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Latin American Economies Recovering

Recent research released by the Economic Commission for Latin America and the Caribbean, ECLAC, says the region will grow 1.5% this year. Argentina leads with 5.5%

Analysts say Latin American countries show signs of economic recovery after 12 months of stagnation. The Economic Commission for Latin America and the Caribbean, ECLAC, forecasts 1.5% growth in 2003, from the 0.6% drop in 2002. Also, estimations show that the current account with extra-regional countries will be virtually balanced (US$ 3.7 billion, or about -0.2% of GDP), for the first time since 1990.

 

The document, released last week by the Chile-based organization, claims that the year 2003 will be better than the last in terms of growth, employment, financial conditions and external accounts, "although 2002 is hardly a demanding basis for comparison". However, external conditions may see flat growth, as region's main engine, the United States, is not growing as forecasted, some European countries have already entered into recession (Germany), others into a poor performance (France) and Japan remains stagnant.

 

After marking its poorest-ever performance in 2002 (-13% GDP Growth), Argentina surprised observers as it is expected to grow up to 5.5% this year, showing clear signs of reactivation after 5 years of recession. As such, Argentina leads the ranking, although its GDP will be 17% lower than in 1997, year when the economy started declining. Argentina's recovery came after a 200% devaluation of its currency and the consequent gain in competitiveness for its agricultural products.   

 

On the opposite side is Venezuela. The country led by Hugo Chavez will post the poorest growth, (-13%) despite a significant recovery that began in the second quarter of the year. Venezuela suffered from a storming political crisis all along 2002 and the first quarter of 2003, in which its main source of incomes, the State owned oil giant Petroleos de Venezuela (PDVSA) was almost paralyzed by striking directors. To regain control over the economy, Chavez February instrumented new mechanisms to force all individuals and entities to sell to the Central Bank all the hard currency received for their activities at the price fixed by the State. In addition, the government suspended the acquisition in bolivares (local currency) of State bonds issued in hard currency and listed a number of products as basic items, which are now subject to maximum prices set by the authorities.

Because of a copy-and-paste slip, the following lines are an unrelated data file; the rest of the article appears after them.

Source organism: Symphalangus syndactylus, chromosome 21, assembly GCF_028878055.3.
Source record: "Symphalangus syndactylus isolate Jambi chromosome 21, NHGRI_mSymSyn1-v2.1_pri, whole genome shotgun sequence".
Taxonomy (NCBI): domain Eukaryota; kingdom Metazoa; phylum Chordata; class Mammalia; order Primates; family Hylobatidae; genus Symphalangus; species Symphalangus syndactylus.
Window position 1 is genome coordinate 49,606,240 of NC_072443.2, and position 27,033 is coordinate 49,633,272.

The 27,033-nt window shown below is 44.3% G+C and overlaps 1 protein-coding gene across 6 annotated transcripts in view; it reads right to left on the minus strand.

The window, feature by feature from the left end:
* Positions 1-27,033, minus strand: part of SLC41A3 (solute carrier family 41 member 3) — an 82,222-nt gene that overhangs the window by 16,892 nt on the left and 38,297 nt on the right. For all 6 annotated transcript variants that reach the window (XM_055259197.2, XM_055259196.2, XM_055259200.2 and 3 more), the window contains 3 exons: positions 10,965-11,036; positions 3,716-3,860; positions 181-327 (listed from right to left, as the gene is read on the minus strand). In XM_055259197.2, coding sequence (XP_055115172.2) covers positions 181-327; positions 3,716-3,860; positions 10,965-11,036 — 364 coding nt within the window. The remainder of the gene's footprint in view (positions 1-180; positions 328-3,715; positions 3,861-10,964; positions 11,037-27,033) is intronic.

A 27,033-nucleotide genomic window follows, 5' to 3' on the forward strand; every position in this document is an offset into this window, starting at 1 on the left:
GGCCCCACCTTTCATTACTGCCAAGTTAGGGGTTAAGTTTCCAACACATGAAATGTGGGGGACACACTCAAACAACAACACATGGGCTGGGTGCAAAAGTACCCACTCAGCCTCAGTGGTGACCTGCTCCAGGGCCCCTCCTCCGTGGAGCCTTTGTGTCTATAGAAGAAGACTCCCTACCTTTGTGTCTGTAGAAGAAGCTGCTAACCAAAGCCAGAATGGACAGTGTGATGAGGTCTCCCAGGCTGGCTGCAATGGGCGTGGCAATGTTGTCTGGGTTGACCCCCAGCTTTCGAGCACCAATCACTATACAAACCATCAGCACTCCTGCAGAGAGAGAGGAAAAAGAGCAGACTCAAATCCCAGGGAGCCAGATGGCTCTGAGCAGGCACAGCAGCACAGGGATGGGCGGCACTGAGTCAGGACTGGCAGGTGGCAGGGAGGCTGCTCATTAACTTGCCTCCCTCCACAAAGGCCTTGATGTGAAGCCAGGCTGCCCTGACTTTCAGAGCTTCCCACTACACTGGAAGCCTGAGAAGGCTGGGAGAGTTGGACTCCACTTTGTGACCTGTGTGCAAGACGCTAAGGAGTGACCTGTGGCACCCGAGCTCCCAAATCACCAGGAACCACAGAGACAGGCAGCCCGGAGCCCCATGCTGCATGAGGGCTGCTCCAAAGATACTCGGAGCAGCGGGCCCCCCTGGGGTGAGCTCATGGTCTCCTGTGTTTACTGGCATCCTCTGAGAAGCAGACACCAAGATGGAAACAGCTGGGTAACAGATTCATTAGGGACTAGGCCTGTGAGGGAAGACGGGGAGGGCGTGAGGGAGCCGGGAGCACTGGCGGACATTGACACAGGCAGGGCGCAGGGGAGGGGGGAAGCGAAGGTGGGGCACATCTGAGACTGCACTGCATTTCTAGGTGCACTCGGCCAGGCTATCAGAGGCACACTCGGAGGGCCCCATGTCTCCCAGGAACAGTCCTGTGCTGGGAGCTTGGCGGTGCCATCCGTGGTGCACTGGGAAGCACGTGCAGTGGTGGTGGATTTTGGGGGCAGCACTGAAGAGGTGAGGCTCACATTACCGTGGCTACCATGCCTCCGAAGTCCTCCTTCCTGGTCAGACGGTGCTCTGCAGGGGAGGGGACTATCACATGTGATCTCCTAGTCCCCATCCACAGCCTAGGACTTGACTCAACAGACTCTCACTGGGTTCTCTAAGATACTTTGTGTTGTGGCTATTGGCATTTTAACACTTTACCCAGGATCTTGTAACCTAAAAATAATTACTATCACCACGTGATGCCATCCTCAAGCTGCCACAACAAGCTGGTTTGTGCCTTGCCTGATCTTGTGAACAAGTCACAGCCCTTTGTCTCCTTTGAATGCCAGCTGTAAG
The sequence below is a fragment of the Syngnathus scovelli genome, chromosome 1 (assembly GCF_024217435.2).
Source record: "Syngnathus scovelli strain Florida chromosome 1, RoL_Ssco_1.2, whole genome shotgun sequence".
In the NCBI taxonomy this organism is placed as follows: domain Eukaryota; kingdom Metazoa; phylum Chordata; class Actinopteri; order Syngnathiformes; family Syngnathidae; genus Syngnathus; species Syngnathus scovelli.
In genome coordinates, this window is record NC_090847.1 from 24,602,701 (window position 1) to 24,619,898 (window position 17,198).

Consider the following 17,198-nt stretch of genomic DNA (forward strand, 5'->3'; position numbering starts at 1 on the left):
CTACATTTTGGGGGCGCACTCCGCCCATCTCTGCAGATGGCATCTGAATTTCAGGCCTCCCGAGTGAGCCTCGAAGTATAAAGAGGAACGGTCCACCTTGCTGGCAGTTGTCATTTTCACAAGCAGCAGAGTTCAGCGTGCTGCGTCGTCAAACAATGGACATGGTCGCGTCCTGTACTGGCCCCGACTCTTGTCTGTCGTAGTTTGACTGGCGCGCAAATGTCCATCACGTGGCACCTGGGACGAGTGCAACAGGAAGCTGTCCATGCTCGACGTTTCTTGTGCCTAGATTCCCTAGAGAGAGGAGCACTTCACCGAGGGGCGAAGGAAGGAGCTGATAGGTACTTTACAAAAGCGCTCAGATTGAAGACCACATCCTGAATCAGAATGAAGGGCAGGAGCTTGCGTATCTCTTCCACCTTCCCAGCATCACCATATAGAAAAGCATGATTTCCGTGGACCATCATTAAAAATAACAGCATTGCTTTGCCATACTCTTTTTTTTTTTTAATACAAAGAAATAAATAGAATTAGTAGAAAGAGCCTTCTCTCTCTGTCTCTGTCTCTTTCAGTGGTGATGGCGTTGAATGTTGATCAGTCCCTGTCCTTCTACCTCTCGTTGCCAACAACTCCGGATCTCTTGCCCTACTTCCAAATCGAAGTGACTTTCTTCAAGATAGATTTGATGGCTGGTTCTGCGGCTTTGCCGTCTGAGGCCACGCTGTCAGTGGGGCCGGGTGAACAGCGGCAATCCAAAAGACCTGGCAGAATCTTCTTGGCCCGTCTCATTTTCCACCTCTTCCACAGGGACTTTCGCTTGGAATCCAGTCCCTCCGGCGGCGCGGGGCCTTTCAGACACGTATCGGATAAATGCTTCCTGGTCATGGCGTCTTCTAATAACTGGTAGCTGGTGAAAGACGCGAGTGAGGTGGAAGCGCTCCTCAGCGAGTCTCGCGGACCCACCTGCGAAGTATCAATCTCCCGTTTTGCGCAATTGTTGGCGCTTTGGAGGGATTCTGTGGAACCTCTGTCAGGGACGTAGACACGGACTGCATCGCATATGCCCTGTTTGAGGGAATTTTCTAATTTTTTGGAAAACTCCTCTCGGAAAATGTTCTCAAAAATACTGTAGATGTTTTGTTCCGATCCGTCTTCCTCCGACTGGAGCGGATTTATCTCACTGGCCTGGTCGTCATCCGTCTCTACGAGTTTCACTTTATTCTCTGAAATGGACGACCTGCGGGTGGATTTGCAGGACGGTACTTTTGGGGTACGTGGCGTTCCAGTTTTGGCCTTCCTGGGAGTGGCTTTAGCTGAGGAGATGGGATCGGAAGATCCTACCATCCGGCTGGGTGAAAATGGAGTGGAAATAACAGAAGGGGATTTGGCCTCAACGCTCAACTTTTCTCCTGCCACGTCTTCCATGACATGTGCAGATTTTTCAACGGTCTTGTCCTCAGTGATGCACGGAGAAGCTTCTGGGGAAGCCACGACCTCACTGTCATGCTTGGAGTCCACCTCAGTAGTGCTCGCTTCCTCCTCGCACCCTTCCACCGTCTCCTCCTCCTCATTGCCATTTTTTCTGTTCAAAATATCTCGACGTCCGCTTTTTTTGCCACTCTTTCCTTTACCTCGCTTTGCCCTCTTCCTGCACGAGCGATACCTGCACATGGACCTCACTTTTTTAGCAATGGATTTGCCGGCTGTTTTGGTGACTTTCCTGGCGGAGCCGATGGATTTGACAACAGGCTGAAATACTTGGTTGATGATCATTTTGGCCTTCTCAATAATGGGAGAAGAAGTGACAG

Brazil, in turn, Latin America’s largest economy is a big question. ECLAC estimates a 1.5% growth for 2003, but figures recently released by the Brazilian Institute of Geography and Statistics, or IBGE, show an industrial drop of 2.6% for the second quarter of the year and a general stagnation in the first six months. The trend for Brazil's industry, indeed, is to keep on falling until the end of the year.

 

Chile's growth, in turn, will rise to 3.5%, led by export sectors, thanks to the free trade agreements sealed by this country with both, the United States and the European Union. Colombia is the only Andean economy with better prospects today than some months ago and is forecast to grow 2.5%, while Peru, the country posting the highest growth in 2002 (5.3%), should see GDP rise 3.5%. Of the economies including Cuba, Haiti, the Dominican Republic and Central America, Costa Rica will perform the best in 2003, with 4.5% growth. In Mexico recovery has been delayed but 2003 is expected to move from less to more, with growth reaching 1.5%.

 

According to the ECLAC, economical growth in the region has three reasons. Firstly, the deterioration in the terms of trade, which began in 1997, has ceased and in the course of this year they should improve slightly, both for the oil (1.2%) and non-oil (0.8%) economies. Latin America mainly exports commodities, as imports manufactured goods.

 

Secondly, international financial conditions have been improving in 2003. Net capital flows should reach US$ 40 billion, although net transfer of resources abroad will still reach US$ 15 billion, due to sizeable profit remittances and interest payments. ECLAC's report says that "access to international financial markets has improved, with spreads on sovereign debt declining from all-time peaks in the second half of 2002".

 

Finally, foreign exchange policy has faced a calmer year, especially for Mercosur economies. Although so far this year 12 countries have seen real appreciation against the dollar, most are enjoying more competitive exchange rates than in 2001. Argentina and Brazil had devaluated its currencies in 200%; Brazil began doing so since 1999 and Argentina untied its peso to the dollar in 2002.

 

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